Tools of the Trade

              Forester's Log Column for February 2009 by Mary Stuever
                    I must have landed a desk job, because for the first time in my forestry career, I’m scrounging for a cruiser vest. I’ve been borrowing from other foresters when I go to the field, and frankly, it’s a bit unsettling to be without the tools of my trade.
Although a brightly colored canvas vest is the core of our dress attire, the equipment that populates its many pockets holds the secret to allowing a forester to see the forest for the trees. With hundreds of thousands of trees in the woods, foresters must rely on a small sample to estimate how many trees of various sizes are in any particular forest. The activity of measuring trees is called ‘inventory.’ The tools are both unique and common.

                A forester’s vest has multiple breast pockets. The usual spots for pens are occupied by a black sharpie marker and pencils kept sharp with a pocket knife. Tucked behind and secured with a hefty metal snap is a pocket full of silver-dollar-size glass prisms of varying angles used to select sample trees. A middle pocket holds a compass with a mirror. Secured with red string to a grommet in the vest, the compass can dangle within easy grasp should a forester need quick reassurance that she’s following the right direction.

                On the opposite side another string anchors a metal case that houses a clinometer. This device measures the height of trees and the steepness of slopes. Another pocket contains a diameter tape that has the units adjusted so a measurement around the tree translates to the diameter across the tree. This tool is rarely used if the logger’s tape which measures up to 75’ has the same diameter scale on the back side. Although this spring-loaded metal tape is usually stored in one of the larger bottom vest pockets, in the woods, it is worn on the forester’s belt.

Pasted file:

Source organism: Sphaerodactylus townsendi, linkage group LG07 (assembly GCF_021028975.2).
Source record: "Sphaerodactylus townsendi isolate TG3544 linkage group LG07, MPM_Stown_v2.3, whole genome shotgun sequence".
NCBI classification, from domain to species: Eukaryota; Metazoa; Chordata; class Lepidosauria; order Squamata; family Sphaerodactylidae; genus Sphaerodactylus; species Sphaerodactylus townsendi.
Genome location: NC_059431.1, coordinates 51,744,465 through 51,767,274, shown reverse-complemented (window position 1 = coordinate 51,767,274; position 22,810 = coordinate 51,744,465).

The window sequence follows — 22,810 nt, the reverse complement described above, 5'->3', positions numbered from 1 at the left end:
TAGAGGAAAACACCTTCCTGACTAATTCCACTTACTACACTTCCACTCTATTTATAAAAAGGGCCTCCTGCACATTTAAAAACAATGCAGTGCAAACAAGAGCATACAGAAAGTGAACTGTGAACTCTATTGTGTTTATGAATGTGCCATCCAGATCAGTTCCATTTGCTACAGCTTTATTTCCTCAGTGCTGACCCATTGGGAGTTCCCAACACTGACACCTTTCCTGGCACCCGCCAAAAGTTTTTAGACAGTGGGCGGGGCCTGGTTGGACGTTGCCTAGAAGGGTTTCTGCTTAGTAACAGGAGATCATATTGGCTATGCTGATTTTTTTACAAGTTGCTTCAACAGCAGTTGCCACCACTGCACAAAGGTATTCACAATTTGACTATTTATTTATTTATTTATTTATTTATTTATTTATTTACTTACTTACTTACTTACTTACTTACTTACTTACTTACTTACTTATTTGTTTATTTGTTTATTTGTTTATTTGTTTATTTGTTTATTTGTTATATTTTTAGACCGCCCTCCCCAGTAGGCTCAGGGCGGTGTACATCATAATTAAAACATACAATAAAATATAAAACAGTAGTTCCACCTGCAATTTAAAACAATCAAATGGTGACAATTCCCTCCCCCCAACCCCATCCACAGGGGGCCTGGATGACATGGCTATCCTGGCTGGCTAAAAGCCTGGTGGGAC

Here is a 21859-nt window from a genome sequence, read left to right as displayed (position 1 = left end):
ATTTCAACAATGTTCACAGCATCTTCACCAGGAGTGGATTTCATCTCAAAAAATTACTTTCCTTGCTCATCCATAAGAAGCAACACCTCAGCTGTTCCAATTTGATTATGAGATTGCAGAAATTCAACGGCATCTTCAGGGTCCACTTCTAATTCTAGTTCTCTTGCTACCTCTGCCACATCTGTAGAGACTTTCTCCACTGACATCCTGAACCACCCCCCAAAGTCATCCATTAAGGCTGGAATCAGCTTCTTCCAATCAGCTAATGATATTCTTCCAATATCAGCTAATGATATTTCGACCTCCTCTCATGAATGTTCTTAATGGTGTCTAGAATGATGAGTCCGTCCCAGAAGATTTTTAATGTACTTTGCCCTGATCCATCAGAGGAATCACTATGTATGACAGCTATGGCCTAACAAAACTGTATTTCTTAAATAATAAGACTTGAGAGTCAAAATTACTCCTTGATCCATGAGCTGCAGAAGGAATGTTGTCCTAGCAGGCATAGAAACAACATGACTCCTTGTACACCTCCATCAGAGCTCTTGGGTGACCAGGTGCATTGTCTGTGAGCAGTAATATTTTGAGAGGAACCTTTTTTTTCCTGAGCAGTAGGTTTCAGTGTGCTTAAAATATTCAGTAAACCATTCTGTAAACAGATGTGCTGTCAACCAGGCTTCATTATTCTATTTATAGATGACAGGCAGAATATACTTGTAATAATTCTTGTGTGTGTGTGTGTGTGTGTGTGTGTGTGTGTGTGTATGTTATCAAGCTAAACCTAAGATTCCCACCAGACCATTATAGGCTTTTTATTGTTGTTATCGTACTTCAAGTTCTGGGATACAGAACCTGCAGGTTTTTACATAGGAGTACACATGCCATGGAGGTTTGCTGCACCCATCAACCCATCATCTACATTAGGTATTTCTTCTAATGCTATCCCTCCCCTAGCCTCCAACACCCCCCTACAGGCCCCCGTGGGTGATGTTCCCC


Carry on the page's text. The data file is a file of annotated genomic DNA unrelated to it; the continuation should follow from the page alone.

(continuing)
There are five large pockets on the vest, with the largest pocket on the back holding lunch, paint cans, clipboards, and maps from projects visited months earlier but forgotten in the vest. Inside front pockets hold personal items, like toilet paper, which if forgotten can lead to clever uses of natural objects like mullein leaves. Usually these pockets have gum, or just gum wrappers, power bars and candy, and unfortunately sandwiches which really should have been trashed weeks earlier. The outer pockets store gloves and useful tools, including a GPS unit, map gauges, and perhaps a cheap calculator.

                Finally, again carried in the woods in a leather holster on the belt, but stored in the larger pocket, is the most interesting of the forester’s tools: the increment borer. Forged from hardened steel in exotic places like Finland or Sweden, the increment borer extracts a pencil-size core from the tree which allows the forester to examine the rings and learn the tree’s age and how it has been growing.

                I’ve dug around desk drawers, storage cabinets, and boxes of clutter and found the foundations of my tool set. By ordering a few items, including the vest, from specialty forestry stores, I’ll be ready for beautiful spring days when foresters head to the woods to inventory and demonstrate that they truly can see the forest for the trees.
 Photo courtesy of Clear Creek Forestry.